The Global Cancer Update Programme identifies critical gaps in cancer science as well as advancing new knowledge
13 October 2022
Leading cancer prevention and survival research organisation, World Cancer Research Fund International (WCRF International) has today launched the Global Cancer Update Programme – ahead of the World Cancer Congress on 18-20 October. The Global Cancer Update Programme is a new and updated version of its flagship research programme – previously known as the Continuous Update Project – which includes the largest global cancer prevention and survivorship database in the world.
The Global Cancer Update Programme database contains over 12,000 papers on cancer prevention and survival. These have been synthesised and critiqued by over 140 scientists from 17 different countries. The programme analyses the findings from all the existing research, including the most recent research papers, and this produces strong evidence. Previous work in this area helped to underpin the development of the ground-breaking Third Expert Report, which assessed the evidence across 17 cancer types and included updates to WCRF International’s Cancer Prevention Recommendations1.
The key areas of focus for the future will be cancer incidence, cancer survivorship, cancer mechanisms, and obesity. For the first time ever, WCRF International will also be looking at the impact of food, nutrition, body weight and physical activity on children with cancer, from diagnosis through to adult life.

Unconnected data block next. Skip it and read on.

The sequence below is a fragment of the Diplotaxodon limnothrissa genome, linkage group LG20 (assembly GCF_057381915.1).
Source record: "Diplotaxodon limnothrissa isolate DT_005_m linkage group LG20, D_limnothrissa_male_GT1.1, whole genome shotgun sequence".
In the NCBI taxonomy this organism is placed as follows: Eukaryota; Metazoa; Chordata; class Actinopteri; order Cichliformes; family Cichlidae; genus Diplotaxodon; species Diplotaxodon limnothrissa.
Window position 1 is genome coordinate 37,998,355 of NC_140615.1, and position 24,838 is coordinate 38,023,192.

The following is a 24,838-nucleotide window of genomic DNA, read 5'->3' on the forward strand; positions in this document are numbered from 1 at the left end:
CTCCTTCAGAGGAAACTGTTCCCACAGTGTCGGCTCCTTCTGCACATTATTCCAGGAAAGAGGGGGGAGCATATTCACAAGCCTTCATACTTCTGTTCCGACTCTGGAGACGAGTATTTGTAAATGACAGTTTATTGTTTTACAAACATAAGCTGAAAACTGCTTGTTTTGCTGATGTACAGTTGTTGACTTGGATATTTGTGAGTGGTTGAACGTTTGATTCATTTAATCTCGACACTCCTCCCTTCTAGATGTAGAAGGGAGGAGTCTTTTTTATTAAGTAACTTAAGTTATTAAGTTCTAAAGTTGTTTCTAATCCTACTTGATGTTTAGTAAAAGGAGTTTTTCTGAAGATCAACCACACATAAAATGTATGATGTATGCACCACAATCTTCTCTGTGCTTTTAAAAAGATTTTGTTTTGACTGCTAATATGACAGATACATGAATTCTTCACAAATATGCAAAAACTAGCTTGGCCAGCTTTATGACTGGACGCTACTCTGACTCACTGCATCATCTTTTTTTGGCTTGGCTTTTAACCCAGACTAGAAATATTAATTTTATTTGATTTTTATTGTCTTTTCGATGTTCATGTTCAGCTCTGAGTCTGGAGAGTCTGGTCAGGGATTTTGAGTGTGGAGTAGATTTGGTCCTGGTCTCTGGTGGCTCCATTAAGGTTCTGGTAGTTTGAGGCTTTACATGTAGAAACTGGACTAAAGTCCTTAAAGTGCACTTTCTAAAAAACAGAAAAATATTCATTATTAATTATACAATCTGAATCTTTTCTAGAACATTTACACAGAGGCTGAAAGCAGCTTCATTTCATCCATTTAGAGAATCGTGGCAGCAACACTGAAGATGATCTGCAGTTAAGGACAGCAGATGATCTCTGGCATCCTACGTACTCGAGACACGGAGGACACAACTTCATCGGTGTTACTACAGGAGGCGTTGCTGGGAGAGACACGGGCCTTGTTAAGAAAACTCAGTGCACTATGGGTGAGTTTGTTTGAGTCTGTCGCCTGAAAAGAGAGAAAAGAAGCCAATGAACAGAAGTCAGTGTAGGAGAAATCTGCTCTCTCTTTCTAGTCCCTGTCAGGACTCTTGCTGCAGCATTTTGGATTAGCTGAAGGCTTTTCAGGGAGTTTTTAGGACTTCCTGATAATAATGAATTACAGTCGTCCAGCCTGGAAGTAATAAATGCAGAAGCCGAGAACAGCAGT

The Global Cancer Update Programme will be expanding into other new areas, including the impact of different dietary and lifestyle patterns, as well as the impact of factors in early life on future cancer risk. WCRF International will also be undertaking a brand-new series of reviews on cancer survivorship that will primarily focus upon breast, colorectal, and prostate cancer, as well as childhood cancers. Determining the impact that diet, nutrition, physical activity and body weight have on children with cancer (from diagnosis into adult life) has also been identified by the Global Cancer Update Programme Panel as a particular area of importance.
The findings from all of the research undertaken within the Global Cancer Update Programme will be judged by a Panel of independent global experts. They will judge the evidence, draw conclusions and make recommendations after each systematic review. This will allow WCRF International to make recommendations for breast, colorectal, prostate, and childhood cancer survivors within the next five years.
The processes that have been established within the Global Cancer Update Programme offer a unique and efficient approach to synthesising evidence and establishing evidence-based recommendations. Through refocusing its efforts, WCRF International is aiming to advance new knowledge and address critical gaps in cancer research.
Professor Lord John Krebs, Chair of the Global Cancer Update Programme, said:
The Global Cancer Update Programme is a one-of-a-kind research programme in its field. The new developments in its aims and focus areas will allow WCRF International to build on its extensive and existing cancer knowledge, equipping the scientific community to achieve an even greater ability to prevent, treat and manage cancer.